The hotel ballroom was as elegant as anything I’d ever imagined. Beautiful women in flowing evening dress floated by in the dim light, seemingly propelled by the soft music from the orchestra on a small balcony. White tablecloths were set with crystal and silver and accented by fresh-cut flowers on each table, and serving waiters circulated with trays of drinks of all descriptions. During the reception period before the dinner started, everyone mingled freely and moved from group to group, talking ever more loudly as the general noise level rose.
The scene was impressed on my mind as I tried to make sure I didn’t commit any grave social sins or embarrass myself or my company. Observing closely, I made every effort to detect the manners and graces that the occasion required and to incorporate them into my own conduct.
All the men in the group were in formal evening attire, other than the serving waiters. But I soon noticed something strange. Some of the servers seemed a little old for the job. And some of them didn’t actually appear to be carrying trays. Looking more closely, I was surprised to note that some of these servers were not only engaging people in conversation, but were themselves the center of small gatherings who seemed fixated on whatever the servers were saying.
Determined to get to the bottom of this mystery, I moved closer to one of these gatherings and hovered on the fringe where I could hear what was being said. Sure enough, the elderly server was speaking quite knowledgeably about military matters, and was receiving and answering polite questions from those standing about.
What was going on here? Was this some secret Washington ritual, complete with wandering minstrels who dispensed the latest news and gossip to the general throng? Were these the modern-day equivalent of town criers charged with educating the masses? Were these gentlemen seeding the informational clouds to produce a torrent of conversational rain when all were seated at dinner?
A clue was finally provided when one of the circle addressed the gentleman server as “General”. In a flash I realized the servers weren’t servers at all, or at least not in the sense I had imagined. Working my way closer in the crowd, I was able to see that military insignia glistened on the shoulder boards of the man at the center of the group.
Edging slowly backwards to safety, I looked with renewed interest at the other “servers”. They were all senior military officers in formal uniform dress, which I had never before seen and had assumed to be that of bellboys and waiters.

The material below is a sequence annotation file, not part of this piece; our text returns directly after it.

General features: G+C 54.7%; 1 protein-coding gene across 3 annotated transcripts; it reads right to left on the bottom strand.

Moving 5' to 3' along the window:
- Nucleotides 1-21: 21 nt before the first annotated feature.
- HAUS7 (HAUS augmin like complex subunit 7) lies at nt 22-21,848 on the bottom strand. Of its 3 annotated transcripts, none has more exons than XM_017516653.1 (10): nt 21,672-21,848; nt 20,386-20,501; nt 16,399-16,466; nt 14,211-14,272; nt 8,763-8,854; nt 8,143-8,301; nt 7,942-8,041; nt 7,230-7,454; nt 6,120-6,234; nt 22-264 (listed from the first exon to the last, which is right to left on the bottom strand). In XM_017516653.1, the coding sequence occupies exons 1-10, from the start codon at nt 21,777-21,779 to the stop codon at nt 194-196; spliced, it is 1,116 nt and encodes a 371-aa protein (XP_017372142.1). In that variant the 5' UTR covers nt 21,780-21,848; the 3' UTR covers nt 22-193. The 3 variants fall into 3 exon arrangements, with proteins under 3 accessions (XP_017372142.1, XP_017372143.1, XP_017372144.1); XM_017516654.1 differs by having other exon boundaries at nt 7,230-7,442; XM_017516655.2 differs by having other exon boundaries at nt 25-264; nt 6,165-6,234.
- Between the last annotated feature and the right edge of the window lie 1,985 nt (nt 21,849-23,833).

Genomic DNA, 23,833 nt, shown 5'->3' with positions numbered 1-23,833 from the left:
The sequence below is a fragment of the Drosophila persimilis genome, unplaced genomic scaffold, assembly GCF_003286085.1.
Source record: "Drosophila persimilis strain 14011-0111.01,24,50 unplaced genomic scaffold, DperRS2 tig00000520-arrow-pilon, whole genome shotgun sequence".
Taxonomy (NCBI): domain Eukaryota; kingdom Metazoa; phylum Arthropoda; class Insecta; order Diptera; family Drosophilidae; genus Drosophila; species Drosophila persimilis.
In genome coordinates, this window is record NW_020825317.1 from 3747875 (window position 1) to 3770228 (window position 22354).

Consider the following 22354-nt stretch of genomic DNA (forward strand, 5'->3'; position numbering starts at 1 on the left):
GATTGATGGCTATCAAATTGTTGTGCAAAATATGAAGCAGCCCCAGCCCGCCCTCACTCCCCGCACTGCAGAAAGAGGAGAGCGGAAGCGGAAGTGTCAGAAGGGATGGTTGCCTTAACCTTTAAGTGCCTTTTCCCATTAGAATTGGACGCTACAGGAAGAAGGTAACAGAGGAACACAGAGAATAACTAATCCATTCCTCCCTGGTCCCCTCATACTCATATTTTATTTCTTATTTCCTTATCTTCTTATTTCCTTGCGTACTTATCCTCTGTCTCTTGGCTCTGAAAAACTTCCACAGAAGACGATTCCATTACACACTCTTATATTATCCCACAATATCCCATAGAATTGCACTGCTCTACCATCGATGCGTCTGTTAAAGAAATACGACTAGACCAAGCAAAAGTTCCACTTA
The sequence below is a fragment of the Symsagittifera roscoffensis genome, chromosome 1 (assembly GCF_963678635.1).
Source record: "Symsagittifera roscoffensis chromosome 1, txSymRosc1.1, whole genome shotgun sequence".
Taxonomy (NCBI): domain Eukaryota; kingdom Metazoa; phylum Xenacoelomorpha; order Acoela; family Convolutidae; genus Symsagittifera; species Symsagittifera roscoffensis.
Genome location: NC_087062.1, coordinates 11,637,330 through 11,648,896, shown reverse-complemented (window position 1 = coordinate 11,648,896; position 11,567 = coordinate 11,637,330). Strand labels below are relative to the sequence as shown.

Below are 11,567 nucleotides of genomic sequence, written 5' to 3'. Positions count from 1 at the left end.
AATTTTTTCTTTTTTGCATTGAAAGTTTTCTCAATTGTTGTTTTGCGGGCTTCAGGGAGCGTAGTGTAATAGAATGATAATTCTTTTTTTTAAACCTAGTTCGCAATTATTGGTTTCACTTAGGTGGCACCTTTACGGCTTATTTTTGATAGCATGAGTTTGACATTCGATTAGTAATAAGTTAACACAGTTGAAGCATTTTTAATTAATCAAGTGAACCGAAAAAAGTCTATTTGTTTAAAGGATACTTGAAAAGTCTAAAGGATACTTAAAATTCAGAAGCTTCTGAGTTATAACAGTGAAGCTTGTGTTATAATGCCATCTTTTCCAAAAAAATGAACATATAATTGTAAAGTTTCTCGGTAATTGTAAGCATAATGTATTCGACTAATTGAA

Armed with this newfound knowledge, I enjoyed the remainder of the evening, confident of my ability to distinguish a true server from one who merely looked like one.
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Lunch in Louisville
In the mid-1980’s we were involved in several research efforts for government organizations located at Wright-Patterson Air Force Base in Dayton, Ohio. A program review was scheduled at Dayton during a period of winter storms in February. Since we would be carrying two large boxes of program information, and there were five of us making the trip, the company decided to charter a private aircraft.
The airplane was a Beech KingAir, complete with two pilots. It boarded us in early morning at the company flight tower and taxied out to the Dallas Naval Air Station runway. A north wind was howling, blowing rain and low clouds straight at the airplane as we struggled into the air. The ground instantly disappeared as we were swallowed in dirty dark fog banks.
After breaking into the clear over the weather, most of the trip north was uneventful. But the cockpit door was open, and we could see the brilliant colors on the weather radar as the storm systems moved over the countryside. When we neared Ohio, the pilots began to concentrate on local conditions. It was soon apparent that we wouldn’t be able to land in Dayton, and the search started for an alternate airport.
Eventually, it was determined that the closest possibility was Louisville. We made a pass down the runway at Louisville as the ceiling closed down, and had to abort and go around. There was one more chance before the weather closed the airport, and the two pilots planted the airplane firmly on the runway and ran us up to the terminal just as swirling storm clouds began to spurt torrents of rain and visibility dropped to near-zero.
So here we were in Kentucky, and our meeting was waiting for us in Ohio. The weather didn’t look like it was going to improve anytime soon. Decision time was upon us. It was decided that the two most senior members of the party would rent a car, take the boxes of program information, and drive on to Dayton. The rest of us would have lunch at the terminal restaurant and wait for a break in the weather.
After a pleasant meal and casual examination of the many Kentucky Derby paintings on the restaurant walls, we were treated to a mid-afternoon rainbow as the clouds began to part. Our two pilots soon reappeared and we were back in the air headed south. Our landing at NAS Dallas came near our normal workday quitting time. We somewhat puckishly waved our badges through the aircraft windows at the Vought guard as the KingAir taxied through the gate onto company property.
I arrived home at about my usual time. When my wife asked me what I’d done at work that day, all I could truthfully tell her was that I’d had lunch in Louisville.